Samsung has piped Apple to the post, showing off its new smartwatch at IFA in Berlin. Does this mean Samsung has won some kind of race to launch a watch before Apple?
Who said Apple had to be the first to launch a smartwatch? Actually, Samsung wasn't first anyway - Sony announced its SmartWatch 2 this June, there's also the Pebble and the I'm Watch, among others.
Being first isn't always best, as Apple has proven. Over the past thirteen years Apple has redefined three product categories: MP3 players with the iPod, smartphones with the iPhone, and tablets with the iPad. In each case Apple wasn't the first to launch a product in the category, it was just the first to produce a product that worked well and had an interface that people understood.
All Apple needs to do is launch a device that redefines the smartwatch category and it will have a fourth 'reinvention' in its pocket - or on its wrist, rather.
Problems with battery life
Judging by Samsung's attempt at a smartwatch, the Galaxy Gear, it doesn't look like Apple should be too concerned about Samsung getting there first. The Gear highlights many of the big issues associated with wearable technology right now. Top of the list is the challenge manufacturers face meeting the power requirements of these small devices without sacrificing battery life and affordability.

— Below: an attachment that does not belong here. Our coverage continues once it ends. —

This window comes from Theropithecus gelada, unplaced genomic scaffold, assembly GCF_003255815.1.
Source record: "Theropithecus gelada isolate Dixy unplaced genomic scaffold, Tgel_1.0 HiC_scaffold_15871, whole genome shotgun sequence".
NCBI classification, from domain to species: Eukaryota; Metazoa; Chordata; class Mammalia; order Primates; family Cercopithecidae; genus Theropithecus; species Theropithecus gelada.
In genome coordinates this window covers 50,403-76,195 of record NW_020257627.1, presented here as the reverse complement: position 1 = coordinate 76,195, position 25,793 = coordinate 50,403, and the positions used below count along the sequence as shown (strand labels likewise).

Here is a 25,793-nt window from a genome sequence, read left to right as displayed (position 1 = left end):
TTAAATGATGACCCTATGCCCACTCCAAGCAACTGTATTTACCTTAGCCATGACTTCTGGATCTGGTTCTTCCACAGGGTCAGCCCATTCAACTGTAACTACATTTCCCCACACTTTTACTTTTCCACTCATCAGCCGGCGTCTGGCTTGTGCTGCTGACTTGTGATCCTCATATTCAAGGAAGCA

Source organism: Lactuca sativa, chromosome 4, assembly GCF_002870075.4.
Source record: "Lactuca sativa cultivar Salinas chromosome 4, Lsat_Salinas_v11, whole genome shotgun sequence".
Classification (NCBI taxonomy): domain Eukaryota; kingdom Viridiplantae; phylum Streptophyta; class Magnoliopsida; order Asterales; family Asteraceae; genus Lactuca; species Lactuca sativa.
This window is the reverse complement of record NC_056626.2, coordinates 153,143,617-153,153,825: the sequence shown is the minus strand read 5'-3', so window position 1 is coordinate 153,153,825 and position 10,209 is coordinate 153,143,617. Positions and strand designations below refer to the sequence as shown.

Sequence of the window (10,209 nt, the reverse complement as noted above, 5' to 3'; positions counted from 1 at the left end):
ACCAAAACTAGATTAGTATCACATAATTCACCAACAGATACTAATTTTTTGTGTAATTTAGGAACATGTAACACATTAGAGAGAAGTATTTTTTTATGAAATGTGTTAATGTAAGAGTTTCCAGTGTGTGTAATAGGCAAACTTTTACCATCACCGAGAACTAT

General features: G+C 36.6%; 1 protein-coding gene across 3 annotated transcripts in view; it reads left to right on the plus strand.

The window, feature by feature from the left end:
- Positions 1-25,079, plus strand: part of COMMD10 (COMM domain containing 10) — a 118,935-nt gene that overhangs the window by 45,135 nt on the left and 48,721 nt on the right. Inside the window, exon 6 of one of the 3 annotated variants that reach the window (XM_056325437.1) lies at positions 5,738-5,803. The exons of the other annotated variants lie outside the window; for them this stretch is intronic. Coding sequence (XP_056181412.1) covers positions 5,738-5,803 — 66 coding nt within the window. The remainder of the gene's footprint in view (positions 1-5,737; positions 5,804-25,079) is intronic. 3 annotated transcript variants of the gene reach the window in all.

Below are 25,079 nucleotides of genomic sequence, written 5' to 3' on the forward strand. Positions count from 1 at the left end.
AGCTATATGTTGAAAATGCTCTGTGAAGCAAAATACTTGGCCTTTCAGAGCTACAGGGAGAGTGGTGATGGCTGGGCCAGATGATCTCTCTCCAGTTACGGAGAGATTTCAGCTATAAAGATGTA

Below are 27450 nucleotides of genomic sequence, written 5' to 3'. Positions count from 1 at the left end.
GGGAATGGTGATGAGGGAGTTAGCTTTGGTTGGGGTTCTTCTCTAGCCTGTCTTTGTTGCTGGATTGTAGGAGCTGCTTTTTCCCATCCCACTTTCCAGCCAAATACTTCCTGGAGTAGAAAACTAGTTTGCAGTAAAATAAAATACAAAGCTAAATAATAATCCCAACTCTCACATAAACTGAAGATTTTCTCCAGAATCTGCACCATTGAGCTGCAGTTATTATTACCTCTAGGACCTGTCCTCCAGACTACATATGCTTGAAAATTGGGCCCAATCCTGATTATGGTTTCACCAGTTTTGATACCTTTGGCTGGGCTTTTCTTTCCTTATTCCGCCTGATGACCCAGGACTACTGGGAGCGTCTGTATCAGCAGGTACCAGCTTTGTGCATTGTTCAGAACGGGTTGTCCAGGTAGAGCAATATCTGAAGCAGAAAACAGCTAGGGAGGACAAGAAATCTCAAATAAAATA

Charge the Galaxy Gear battery and it should be good for a day. Given that watches typically last for years between charges we think that this will disappoint. It's not as if other smartwatches can't beat this: the Pebble offers about a week per charge.
It's one thing to charge your phone every night but having to charge your watch every day is unacceptable, as is the chance that your watch might run out of battery before the end of the day.
While Apple is probably looking for ways to maximise the amount of battery life it can get out of its rumoured iWatch, Samsung went for a full colour 1.6in AMOLED screen that will suck even more power. We've yet to see how this screen fairs in bright sunshine.
Apple will, no doubt, be looking to offload the processing and connectivity issues to the iPhone, Samsung, on the other hand, speced the Gear up with a 800MHz processor.
The smartwatch with a smartphone brain
To be successful we think wearable devices will need to be small and inexpensive. In Apple's case the iPhone will provide the power. We believe the iPhone will be the brain of the iWatch. It will provide the power, storage and the data connection. Your wearable device won't need cellular connectivity because your phone will provide that. Your wearable device will connect to your phone via Bluetooth or Wi-Fi and you will be able to connect to the internet, or call friends and actually speak to them, via that connection.
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